Welcome to A Week in Creative, your one-stop-shop for creative news. This is an extract from The Drum Creative Briefing, which you can subscribe to here if you’d prefer it in your inbox once a week.
The pick of the week is without a doubt Dove’s Reverse Selfie, with 1218 votes and counting. The spot went viral for touching on an issue that many parents fear – the psychological impact retouching apps and filters have on the self-esteem of young girls.
To mark 200 years of The Guardian, it has marked the occasion with a digital festival of live events and masterclasses, and journalism spanning digital and print formats.
As part of the celebrations, it has devised a new brand campaign under the banner ‘200 Years: a Work in Progress’ to inspire readers to support its ongoing investment in journalism.
230 outdoor placements have been erected across London and Manchester, including a banner at Manchester Piccadilly, which will be treated with a pollution-absorbing coating Pureti, and a series of special-build ‘work in progress’ billboards.
It’s been a whole five years since Procter and Gamble (P&G) unveiled ‘Thank You Mom’, its Rio 2016 masterpiece which celebrated the mothers behind Olympic and Paralympic champions.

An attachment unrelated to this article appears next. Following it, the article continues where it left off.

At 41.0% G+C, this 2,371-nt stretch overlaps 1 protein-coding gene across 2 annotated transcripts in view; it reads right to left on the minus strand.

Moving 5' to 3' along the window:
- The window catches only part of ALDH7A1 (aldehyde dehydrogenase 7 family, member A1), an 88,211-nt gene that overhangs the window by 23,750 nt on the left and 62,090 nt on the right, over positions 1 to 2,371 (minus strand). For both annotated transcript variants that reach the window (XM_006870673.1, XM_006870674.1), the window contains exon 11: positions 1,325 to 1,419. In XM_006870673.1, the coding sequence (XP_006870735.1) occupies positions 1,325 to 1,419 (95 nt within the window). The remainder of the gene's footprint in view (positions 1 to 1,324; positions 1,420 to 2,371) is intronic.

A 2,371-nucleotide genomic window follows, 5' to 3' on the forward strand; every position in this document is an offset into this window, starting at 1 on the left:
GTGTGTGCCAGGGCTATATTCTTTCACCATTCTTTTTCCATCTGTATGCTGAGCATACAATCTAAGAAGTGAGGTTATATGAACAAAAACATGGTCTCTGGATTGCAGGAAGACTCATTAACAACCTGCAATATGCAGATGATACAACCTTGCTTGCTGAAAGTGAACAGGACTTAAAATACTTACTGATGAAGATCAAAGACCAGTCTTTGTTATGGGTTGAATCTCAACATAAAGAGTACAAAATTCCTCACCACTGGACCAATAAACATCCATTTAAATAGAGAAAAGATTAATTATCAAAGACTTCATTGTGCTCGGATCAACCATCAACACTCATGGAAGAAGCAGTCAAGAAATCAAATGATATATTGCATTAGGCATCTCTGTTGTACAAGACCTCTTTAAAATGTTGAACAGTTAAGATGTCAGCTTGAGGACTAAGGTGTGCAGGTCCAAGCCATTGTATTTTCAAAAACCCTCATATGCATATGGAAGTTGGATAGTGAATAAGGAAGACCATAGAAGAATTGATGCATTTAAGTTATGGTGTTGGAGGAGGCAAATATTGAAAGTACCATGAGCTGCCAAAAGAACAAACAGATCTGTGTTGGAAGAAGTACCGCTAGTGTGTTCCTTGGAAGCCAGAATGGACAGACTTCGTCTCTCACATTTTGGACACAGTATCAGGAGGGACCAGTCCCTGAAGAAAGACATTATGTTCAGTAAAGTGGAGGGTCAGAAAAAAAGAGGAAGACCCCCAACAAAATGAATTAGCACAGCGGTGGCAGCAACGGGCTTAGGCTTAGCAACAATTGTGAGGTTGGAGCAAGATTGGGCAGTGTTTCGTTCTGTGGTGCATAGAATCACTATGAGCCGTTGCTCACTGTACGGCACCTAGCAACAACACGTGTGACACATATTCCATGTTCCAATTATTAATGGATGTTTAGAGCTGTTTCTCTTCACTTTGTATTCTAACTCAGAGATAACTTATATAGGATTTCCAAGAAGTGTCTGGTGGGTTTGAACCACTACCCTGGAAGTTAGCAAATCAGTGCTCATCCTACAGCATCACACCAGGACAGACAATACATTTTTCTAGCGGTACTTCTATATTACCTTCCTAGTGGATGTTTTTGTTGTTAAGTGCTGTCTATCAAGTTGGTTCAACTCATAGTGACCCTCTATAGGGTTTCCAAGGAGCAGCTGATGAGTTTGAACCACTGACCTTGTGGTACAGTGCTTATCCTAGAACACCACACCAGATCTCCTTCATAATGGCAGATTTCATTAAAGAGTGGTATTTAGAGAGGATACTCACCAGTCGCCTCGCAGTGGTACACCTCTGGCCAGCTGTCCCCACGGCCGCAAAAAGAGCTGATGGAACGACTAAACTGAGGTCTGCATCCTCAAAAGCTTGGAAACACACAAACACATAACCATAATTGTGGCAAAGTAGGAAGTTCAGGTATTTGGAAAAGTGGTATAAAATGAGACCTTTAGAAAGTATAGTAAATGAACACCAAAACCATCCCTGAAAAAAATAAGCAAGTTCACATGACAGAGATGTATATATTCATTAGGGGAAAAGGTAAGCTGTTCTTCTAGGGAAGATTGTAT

Now, as we gear up for the postponed Tokyo 2020 Games, the Tide and Always owner is looking to reduce viewers to tears once more by shining its spotlight on parents. The campaign features two films, including ‘Love Leads to Good’ which celebrates the important role all parents have in raising their children to be good.
‘The Uncomfortable Truth’ is sex isn’t always that comfortable. The idea that women are wet 24/7 is a product of sexual fantasy, because, in reality, women naturally feel a bit drier for up to two-thirds of their cycle.
In the next chapter of its ‘Let’s Lube’ campaign, with the insight that seven out of 10 women experience discomfort during sex, Durex is continuing its pledge to tackle misrepresentations of the female sexual experience.
Period poverty affects one in 10 in the UK, which surged in 2020 during the Covid-19 pandemic. According to a survey by the charity Plan International, as many as one third of 14 to 21-year-olds in the UK struggled to access or afford period products during lockdown.
To highlight this, Adam&eveDDB has devised an ad for the social enterprise Hey Girls, which revolves around ‘Seeing Red’. The ad has been carefully crafted to evoke anger that motivates positive action.
To encourage Singaporeans to go for the Covid-19 vaccination when it’s offered to them, The Ministry of Communication and Information has created a Covid-19 vaccination campaign called #IGotMyShotSG, in collaboration with Tribal Worldwide Singapore.
Filmed as a music video, the clip features an iconic local sitcom TV character Phua Chu Kang. He’s a natural ambassador for health messaging because of his famous Sar-vivor rap during the Sars crisis, which educated the public on hygiene and the need to eradicate the virus.
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